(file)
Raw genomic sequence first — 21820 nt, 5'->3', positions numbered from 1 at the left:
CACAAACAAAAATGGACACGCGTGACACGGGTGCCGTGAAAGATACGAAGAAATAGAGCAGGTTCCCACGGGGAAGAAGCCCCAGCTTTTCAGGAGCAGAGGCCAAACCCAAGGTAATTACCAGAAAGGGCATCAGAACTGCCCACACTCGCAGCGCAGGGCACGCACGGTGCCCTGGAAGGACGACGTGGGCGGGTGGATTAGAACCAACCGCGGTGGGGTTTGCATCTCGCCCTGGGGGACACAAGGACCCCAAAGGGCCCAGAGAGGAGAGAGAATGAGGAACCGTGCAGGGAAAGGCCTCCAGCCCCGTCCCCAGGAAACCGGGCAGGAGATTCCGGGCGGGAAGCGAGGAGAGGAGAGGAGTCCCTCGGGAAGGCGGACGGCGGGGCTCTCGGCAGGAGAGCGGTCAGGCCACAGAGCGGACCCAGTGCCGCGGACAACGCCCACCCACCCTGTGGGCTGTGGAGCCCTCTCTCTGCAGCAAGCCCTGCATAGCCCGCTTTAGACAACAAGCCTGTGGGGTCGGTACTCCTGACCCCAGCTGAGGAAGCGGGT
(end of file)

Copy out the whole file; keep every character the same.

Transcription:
Raw genomic sequence first — 21820 nt, 5'->3', positions numbered from 1 at the left:
CACAAACAAAAATGGACACGCGTGACACGGGTGCCGTGAAAGATACGAAGAAATAGAGCAGGTTCCCACGGGGAAGAAGCCCCAGCTTTTCAGGAGCAGAGGCCAAACCCAAGGTAATTACCAGAAAGGGCATCAGAACTGCCCACACTCGCAGCGCAGGGCACGCACGGTGCCCTGGAAGGACGACGTGGGCGGGTGGATTAGAACCAACCGCGGTGGGGTTTGCATCTCGCCCTGGGGGACACAAGGACCCCAAAGGGCCCAGAGAGGAGAGAGAATGAGGAACCGTGCAGGGAAAGGCCTCCAGCCCCGTCCCCAGGAAACCGGGCAGGAGATTCCGGGCGGGAAGCGAGGAGAGGAGAGGAGTCCCTCGGGAAGGCGGACGGCGGGGCTCTCGGCAGGAGAGCGGTCAGGCCACAGAGCGGACCCAGTGCCGCGGACAACGCCCACCCACCCTGTGGGCTGTGGAGCCCTCTCTCTGCAGCAAGCCCTGCATAGCCCGCTTTAGACAACAAGCCTGTGGGGTCGGTACTCCTGACCCCAGCTGAGGAAGCGGGT